Judyth Vary Baker, David Ferrie, and Dr. Mary Sherman (Part 4 of 6)
Judyth Vary Baker talks about David W. Ferrie, a fascinating character who knew seven languages, could play classical piano, a former Eastern Airlines pilot, and the go-between for Guy Banister, a former FBI agent located in New Orleans, and Carlos Marcello, the head of the Mafia in that region of the country. Ferrie, long known for his scientific curiosity and personal research activities involving cancer–he was known to be using numerous mice years before 1963–worked with Baker in furthering a cancer research project supervised by Mary Sherman, M.D., a world-class expert in that area, using mice and monkeys in the last segment of an effort to develop a bioweapon that could be used to take out Castro, the prime candidate they had in mind at the time. Baker realized later that after Castro, the cancer could be held frozen virtually forever and used whenever the CIA or other entities wished. The thought sickened her. She had been told that killing Castro was her patriotic duty–this was only months after the Cuban Missile Crisis when Soviet ballistic missiles were in Cuba, aimed the the US. It was essential to use mice at first, but then work with marmosets commenced, soon moving up to larger primates, to assure the product worked with human beings.
Judyth Vary Baker talks about HARVEY & LEE (Part 5 of 6)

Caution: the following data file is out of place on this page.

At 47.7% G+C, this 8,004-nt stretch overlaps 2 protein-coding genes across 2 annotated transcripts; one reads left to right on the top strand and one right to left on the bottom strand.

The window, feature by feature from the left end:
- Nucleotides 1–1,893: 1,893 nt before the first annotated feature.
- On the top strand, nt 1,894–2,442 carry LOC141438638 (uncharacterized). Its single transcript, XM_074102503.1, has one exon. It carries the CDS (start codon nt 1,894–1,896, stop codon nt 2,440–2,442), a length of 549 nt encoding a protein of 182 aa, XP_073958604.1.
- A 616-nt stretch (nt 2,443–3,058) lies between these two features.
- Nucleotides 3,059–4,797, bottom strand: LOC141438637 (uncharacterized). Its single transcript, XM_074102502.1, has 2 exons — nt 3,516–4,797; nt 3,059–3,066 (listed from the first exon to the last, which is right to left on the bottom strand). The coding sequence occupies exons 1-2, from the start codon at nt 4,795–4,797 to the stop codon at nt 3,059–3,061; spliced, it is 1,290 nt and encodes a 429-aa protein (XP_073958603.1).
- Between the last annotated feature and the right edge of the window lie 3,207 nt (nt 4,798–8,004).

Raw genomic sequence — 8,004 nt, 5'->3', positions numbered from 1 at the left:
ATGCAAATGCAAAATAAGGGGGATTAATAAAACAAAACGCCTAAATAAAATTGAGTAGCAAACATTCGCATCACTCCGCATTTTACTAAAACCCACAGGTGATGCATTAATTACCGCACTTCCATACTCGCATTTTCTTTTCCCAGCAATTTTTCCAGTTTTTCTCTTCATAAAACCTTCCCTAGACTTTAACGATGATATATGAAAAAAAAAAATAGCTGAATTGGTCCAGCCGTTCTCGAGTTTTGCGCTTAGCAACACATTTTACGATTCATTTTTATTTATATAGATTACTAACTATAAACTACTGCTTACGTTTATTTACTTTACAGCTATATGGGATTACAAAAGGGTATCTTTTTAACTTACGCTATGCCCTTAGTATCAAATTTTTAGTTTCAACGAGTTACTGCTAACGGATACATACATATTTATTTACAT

Judyth Vary Baker, who knew Lee Harvey Oswald in New Orleans, discusses the “evidence” that is purported to support the theory of John Armstrong, HARVEY & LEE, that there were “two Oswalds” , who led parallel lives, one called “Lee”, the other called “Harvey”. The man she knew in New Orleans is the one Armstrong refers to as “Harvey”. Judyth, who has a background in physical anthropology and had courses in forensic anthropology, explains that, with respect to the photographic record, several of the photos that are alleged to differentiate between them do not actually do so, where she notes that Lee’s (“Harvey”‘s) eyebrow had a slight crook, which is also present in photographs that are alleged to be of “Lee” (the second Oswald). She notes that “Lee”‘s eyes were supposed to be hazel and “Harvey”‘s blue, but that Lee had unusual eyes that could easily look different colors under different lighting conditions. From her discussion, it becomes apparent that the evidence that is supposed to support “the two Oswalds” carries far less weight than many tend to suppose.
Judyth Vary Baker on the “Cancun/Kankun” Contretemps (Part 6 of 6)
Judyth Vary Baker discusses the claim that she was creative in discussing her plans with Lee for the future based upon alleged inconsistencies between a series of quotes. QUOTE 1 is the basic story: she had told her agent at the time, Peter Cox, that they were going to meet in the Yucatan in the vicinity of Chichen Itz. Lee had not used the name “Cancun”, which, as you have observed, did not exist other than in the form of the village of Kankun. She put her finger on a map at his request and he said, “Oh, Cancun!”, and ran with it. Since in QUOTE 2 Martin Shackelford said what had happened (how the misunderstanding had arisen), there is certainly no inconsistency there. And QUOTE 3 is one where Judyth is being more specific about what they (she and Lee) had actually discussed, where QUOTE 4 expands on their tentative plans. Mexico is a predominantly Catholic country, of course, so they would expect to be married by a priest. I discussed each of the quotes with Judyth and, the more we talked about it, the more it became apparent to me that this arose from violating the condition of translation known as “the principle of charity”, where you should (in ordinary conversational contexts) look for interpretations that make what it all hangs together the right way. It does.